For his crucial contribution to Britain's victory, Dingemans was awarded the DSO; he said the award was for the work of all his crew. The citation said: "Captain Dingemans took the closest personal charge of his ship's company, fought his ship magnificently, as well as providing every possible assistance to frigates, aircraft and landing ships. His example, energy and leadership were of the highest order."

Peter Dingemans, the eldest of five children, was educated at Brighton College and joined the Royal Navy in 1953. The name was Dutch; his grandfather, from the town of Zutphen, had become a naturalised Briton. His first command, in the mid-1960s, was the minesweeper HMS Maxton. He was promoted Captain in 1977.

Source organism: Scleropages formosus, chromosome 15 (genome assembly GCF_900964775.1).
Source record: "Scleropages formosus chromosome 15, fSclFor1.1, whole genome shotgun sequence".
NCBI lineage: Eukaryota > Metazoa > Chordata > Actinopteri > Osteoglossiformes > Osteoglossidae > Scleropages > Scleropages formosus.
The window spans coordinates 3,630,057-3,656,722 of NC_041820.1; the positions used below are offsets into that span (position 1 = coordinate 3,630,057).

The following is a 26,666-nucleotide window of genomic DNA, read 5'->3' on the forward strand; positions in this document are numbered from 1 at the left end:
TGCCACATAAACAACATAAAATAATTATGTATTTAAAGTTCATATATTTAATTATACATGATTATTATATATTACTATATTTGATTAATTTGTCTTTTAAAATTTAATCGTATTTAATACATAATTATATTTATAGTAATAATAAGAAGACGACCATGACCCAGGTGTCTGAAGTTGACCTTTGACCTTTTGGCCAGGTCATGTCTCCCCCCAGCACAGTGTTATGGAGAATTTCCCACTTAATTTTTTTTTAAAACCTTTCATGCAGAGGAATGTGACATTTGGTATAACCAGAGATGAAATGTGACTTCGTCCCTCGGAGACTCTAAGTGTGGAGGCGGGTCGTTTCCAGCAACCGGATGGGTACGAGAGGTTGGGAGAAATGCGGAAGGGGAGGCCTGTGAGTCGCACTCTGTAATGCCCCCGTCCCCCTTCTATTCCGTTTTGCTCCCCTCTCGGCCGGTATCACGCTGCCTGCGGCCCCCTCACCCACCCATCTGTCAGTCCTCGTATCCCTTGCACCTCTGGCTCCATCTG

After the Falklands war he became Commodore, Amphibious Warfare, Gibraltar, and then Chief of Staff to C-in-C Fleet at headquarters at Northwood, near London. On his retirement in the rank of Rear Admiral in 1990, he was appointed CB.

Peter George Valentin Dingemans, naval officer: born Steyning, West Sussex 31 July 1935; DSO 1982, CB 1990: married 1961 Faith Vivien Bristow (three sons); died Lindfield, West Sussex 6 December 2015.